Alzheimer's disease (AD) is a profoundly debilitating neurodegenerative disorder without effective treatment or determinative antemortem diagnostics. Improvements in diagnostic and treatment options will require a better understanding of the biological processes that drive AD onset and progression. The prevailing model to explain AD pathogenesis holds that neuronal degeneration and clinical demise are precipitated by the gradual accumulation, in brain centers controlling memory and cognition, of amyloid-? (A?) peptide, a catabolite of the transmembrane Amyloid Precursor Protein (APP). However, recent studies suggest a complex etiology for AD, particularly for its idiopathic late-onset variety, that may involve the contribution of amyloid-independent mechanisms. Amyloidogenic processing of APP into A? concurrently liberates a small APP intracellular domain (AICD) that enters the nucleus and induces the expression of genes implicated in AD pathology. Although amyloid-independent, this APP-dependent signaling pathway is nonetheless tightly linked to A? production, suggesting that pathologic accumulation of A?, as occurs in AD, could be paralleled by an increase in concentration-dependent AICD-mediated target gene induction. Accordingly, AICD-target genes could represent both early biological indicators of A?-induced pathology as well as functional effectors of amyloid- independent pathogenic triggers. Enhanced mechanistic insight into AICD-mediated transcription control could identify new therapeutic targets and candidate markers for AD. In this regard, we recently discovered that the AICD activates transcription by targeting MED12, an RNA polymerase II transcriptional Mediator subunit implicated in human cognitive development. To identify downstream effectors of Mediator-dependent APP nuclear signaling, we profiled the transcriptomes of mouse neural progenitors following depletion of APP or MED12. Our data reveal a significant contribution of Mediator to AICD-dependent transcription control genome-wide, and further implicate the AICD and Mediator in the coordinate upregulation of neural genes in the hippocampus of AD patients compared to controls. We therefore hypothesize that the AICD and Mediator coordinately regulate a neural gene network with direct relevance to AD pathology. To confirm an extend this hypothesis, we propose the following aims: (1) Elucidate the mechanistic basis for coordinate transcriptional control by AICD and Mediator. We will combine RNAi-mediated APP and MED12 depletion with ChIP-exo/seq to render high resolution genome-wide binding profiles for the AICD and its Mediator-dependent epigenetic imprint; (2) Determine the correlative relationship between Mediator-dependent AICD-target gene expression and AD severity. We will investigate pathologic changes in AICD-target gene expression as a course of AD using histologically staged postmortem brain tissues from AD patients and an established mouse model of AD. Statistical analyses will be used to establish whether AICD-target gene expression may be correlated with disease severity. We expect these studies to have important basic and translational implications for AD.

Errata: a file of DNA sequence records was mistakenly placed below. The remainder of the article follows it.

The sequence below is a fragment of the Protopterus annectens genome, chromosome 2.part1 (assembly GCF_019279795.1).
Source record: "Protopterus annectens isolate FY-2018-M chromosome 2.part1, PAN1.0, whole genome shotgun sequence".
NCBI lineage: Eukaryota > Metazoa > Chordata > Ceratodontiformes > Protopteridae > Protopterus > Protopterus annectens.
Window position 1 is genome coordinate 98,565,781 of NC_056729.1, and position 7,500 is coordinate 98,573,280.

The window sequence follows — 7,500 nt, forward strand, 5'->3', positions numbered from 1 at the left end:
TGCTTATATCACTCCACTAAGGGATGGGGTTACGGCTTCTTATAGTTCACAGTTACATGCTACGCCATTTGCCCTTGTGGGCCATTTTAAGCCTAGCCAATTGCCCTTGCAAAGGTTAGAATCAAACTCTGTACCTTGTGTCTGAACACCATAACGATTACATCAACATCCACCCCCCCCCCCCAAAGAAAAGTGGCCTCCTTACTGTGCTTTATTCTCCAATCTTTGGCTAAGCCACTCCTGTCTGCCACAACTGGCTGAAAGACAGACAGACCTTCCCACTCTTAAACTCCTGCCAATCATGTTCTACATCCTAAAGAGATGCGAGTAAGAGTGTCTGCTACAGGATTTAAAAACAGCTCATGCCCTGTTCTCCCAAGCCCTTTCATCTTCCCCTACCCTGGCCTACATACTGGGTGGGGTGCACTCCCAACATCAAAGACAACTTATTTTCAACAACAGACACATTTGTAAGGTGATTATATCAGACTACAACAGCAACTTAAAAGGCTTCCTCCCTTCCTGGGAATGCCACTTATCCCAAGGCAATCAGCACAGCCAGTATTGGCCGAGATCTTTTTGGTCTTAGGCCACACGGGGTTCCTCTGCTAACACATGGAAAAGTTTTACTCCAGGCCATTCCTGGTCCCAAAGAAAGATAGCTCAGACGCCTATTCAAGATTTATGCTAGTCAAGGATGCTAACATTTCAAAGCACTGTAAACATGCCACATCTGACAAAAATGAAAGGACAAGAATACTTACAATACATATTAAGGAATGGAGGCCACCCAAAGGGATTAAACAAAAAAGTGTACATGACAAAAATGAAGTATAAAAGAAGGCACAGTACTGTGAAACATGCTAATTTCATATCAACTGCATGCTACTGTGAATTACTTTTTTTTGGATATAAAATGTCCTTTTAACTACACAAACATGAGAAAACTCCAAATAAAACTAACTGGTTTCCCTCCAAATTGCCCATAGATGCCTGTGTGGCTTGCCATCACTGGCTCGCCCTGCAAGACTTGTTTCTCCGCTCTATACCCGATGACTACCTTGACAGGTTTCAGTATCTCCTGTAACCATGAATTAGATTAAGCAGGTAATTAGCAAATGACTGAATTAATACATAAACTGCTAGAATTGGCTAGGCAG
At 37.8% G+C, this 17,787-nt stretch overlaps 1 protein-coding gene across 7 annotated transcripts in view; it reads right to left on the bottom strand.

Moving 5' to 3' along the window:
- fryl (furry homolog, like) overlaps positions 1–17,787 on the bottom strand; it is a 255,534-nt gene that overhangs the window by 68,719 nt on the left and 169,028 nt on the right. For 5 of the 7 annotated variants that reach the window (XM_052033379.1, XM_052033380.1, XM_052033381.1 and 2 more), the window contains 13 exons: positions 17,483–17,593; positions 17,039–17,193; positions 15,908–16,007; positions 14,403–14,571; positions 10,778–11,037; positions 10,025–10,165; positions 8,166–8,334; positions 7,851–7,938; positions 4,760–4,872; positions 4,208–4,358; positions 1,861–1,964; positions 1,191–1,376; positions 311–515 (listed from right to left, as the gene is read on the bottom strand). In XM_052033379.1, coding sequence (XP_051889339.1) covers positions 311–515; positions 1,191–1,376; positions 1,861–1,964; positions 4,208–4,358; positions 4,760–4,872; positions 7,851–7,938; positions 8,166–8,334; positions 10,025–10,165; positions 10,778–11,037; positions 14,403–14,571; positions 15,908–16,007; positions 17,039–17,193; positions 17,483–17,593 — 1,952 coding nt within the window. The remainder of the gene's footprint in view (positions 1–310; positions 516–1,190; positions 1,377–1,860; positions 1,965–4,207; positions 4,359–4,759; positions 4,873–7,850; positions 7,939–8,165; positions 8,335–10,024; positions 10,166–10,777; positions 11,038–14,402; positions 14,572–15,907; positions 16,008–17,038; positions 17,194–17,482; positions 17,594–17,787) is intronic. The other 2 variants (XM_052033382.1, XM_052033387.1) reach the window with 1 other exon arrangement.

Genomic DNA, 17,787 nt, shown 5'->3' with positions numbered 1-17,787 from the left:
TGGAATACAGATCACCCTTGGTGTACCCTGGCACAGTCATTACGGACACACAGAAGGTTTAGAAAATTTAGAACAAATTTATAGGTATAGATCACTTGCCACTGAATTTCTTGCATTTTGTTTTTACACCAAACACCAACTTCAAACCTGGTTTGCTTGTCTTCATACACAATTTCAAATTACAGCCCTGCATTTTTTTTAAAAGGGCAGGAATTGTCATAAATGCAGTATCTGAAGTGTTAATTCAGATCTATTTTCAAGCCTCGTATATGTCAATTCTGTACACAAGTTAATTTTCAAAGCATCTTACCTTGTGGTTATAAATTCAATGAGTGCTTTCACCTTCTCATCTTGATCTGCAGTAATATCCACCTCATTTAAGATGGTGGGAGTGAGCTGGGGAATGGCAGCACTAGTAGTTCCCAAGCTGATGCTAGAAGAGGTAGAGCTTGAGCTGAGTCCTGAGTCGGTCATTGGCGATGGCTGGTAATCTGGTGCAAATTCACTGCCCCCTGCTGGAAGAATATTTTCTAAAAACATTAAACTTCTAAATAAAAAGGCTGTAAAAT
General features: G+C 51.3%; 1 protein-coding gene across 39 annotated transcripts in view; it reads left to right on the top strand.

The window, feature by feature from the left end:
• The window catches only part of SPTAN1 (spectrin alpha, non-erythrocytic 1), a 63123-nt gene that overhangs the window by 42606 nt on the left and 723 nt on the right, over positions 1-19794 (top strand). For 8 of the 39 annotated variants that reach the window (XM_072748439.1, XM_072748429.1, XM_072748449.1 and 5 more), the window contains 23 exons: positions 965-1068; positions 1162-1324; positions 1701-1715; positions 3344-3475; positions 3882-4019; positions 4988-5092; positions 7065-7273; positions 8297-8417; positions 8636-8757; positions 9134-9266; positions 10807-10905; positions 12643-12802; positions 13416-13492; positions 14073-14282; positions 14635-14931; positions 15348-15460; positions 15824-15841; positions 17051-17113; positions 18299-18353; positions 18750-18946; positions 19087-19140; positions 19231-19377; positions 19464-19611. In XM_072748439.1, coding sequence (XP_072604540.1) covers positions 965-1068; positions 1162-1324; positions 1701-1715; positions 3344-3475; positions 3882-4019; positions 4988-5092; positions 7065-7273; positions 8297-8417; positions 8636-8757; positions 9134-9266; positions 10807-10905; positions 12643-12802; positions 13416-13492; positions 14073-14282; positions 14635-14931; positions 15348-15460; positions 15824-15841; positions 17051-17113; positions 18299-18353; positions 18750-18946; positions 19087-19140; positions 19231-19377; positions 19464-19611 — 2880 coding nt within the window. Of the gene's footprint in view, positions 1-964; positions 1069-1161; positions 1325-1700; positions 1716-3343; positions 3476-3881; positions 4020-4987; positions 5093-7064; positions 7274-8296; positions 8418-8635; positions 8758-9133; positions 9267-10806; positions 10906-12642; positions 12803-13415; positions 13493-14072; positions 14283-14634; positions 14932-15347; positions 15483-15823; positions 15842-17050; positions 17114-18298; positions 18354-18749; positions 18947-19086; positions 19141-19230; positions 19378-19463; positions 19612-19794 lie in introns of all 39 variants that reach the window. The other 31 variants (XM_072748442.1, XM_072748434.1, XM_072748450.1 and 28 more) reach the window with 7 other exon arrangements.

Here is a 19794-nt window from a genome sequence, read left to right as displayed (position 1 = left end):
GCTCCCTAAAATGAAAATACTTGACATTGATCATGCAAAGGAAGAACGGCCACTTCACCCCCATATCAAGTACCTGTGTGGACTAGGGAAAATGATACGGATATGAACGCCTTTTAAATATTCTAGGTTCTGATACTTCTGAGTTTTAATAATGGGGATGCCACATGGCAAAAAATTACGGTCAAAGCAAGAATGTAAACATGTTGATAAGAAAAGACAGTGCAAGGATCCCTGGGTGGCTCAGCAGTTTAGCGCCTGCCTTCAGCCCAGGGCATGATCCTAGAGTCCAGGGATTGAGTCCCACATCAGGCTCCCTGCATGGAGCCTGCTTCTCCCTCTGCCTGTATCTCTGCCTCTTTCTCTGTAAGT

Alzheimer's disease (AD) is a profoundly debilitating neurodegenerative condition and the most common form of dementia in the elderly. Current treatments are ineffective and we presently lack clinically meaningful surrogate markers for incipient disease sufficient to identify at risk patients. The studies proposed herein address these looming issues, and are therefore expected to have important basic and translational implications for AD. Studies described in Aim 1 to clarify the mechanistic basis of APP-dependent nuclear signaling could reveal new therapeutic targets for pharmacologic intervention, while studies proposed in Aim 2 to investigate AICD-target gene expression as a function of AD progression could identify candidate genes for future consideration in biomarker assessment studies.